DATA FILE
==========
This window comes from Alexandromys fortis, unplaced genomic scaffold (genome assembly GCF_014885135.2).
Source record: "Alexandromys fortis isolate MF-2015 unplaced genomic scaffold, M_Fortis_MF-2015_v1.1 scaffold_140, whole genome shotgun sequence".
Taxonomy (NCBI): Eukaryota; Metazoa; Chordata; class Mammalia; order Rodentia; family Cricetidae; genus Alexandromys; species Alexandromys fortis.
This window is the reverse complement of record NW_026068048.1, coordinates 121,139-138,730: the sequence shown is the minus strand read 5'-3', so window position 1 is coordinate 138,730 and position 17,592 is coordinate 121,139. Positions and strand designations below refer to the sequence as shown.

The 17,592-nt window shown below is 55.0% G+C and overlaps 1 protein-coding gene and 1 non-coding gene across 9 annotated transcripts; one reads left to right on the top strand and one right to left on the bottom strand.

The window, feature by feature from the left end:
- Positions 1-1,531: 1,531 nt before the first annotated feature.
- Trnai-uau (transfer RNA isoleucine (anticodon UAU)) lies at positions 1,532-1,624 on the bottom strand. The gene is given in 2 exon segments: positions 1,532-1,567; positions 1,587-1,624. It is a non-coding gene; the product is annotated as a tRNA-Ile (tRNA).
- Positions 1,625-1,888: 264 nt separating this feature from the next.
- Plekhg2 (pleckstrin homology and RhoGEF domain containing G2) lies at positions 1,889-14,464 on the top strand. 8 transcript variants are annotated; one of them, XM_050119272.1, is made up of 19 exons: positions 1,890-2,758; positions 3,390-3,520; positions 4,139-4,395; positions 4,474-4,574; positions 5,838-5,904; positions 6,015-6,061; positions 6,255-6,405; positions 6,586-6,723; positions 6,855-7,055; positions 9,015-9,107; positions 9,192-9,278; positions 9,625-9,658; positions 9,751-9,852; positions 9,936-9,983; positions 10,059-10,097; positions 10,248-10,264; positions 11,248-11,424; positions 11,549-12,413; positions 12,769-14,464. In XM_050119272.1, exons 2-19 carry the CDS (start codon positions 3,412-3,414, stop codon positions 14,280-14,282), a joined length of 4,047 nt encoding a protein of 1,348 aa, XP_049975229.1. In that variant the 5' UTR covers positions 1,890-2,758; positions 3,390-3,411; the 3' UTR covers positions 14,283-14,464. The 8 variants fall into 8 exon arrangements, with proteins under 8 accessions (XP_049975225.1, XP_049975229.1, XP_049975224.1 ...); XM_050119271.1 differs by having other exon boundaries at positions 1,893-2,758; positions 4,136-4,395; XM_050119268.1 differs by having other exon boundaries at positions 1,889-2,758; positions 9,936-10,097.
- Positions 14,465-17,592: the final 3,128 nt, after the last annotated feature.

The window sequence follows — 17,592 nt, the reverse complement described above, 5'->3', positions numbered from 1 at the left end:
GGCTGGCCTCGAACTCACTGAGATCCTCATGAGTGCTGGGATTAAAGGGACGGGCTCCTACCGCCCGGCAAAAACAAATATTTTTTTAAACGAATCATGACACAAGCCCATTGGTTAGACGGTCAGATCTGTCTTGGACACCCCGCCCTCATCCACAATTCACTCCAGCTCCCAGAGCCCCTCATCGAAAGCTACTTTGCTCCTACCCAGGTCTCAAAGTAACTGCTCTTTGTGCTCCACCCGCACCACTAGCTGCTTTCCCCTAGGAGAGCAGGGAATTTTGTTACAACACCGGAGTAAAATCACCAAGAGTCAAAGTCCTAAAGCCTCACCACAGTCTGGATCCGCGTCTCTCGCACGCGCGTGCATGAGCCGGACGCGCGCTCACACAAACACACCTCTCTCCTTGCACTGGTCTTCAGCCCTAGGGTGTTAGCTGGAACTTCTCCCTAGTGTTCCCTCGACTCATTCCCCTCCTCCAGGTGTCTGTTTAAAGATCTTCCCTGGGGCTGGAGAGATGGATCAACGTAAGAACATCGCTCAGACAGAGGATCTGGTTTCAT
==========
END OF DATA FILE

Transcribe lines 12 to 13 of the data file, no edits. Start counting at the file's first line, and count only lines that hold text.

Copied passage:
The window sequence follows — 17,592 nt, the reverse complement described above, 5'->3', positions numbered from 1 at the left end:
GGCTGGCCTCGAACTCACTGAGATCCTCATGAGTGCTGGGATTAAAGGGACGGGCTCCTACCGCCCGGCAAAAACAAATATTTTTTTAAACGAATCATGACACAAGCCCATTGGTTAGACGGTCAGATCTGTCTTGGACACCCCGCCCTCATCCACAATTCACTCCAGCTCCCAGAGCCCCTCATCGAAAGCTACTTTGCTCCTACCCAGGTCTCAAAGTAACTGCTCTTTGTGCTCCACCCGCACCACTAGCTGCTTTCCCCTAGGAGAGCAGGGAATTTTGTTACAACACCGGAGTAAAATCACCAAGAGTCAAAGTCCTAAAGCCTCACCACAGTCTGGATCCGCGTCTCTCGCACGCGCGTGCATGAGCCGGACGCGCGCTCACACAAACACACCTCTCTCCTTGCACTGGTCTTCAGCCCTAGGGTGTTAGCTGGAACTTCTCCCTAGTGTTCCCTCGACTCATTCCCCTCCTCCAGGTGTCTGTTTAAAGATCTTCCCTGGGGCTGGAGAGATGGATCAACGTAAGAACATCGCTCAGACAGAGGATCTGGTTTCAT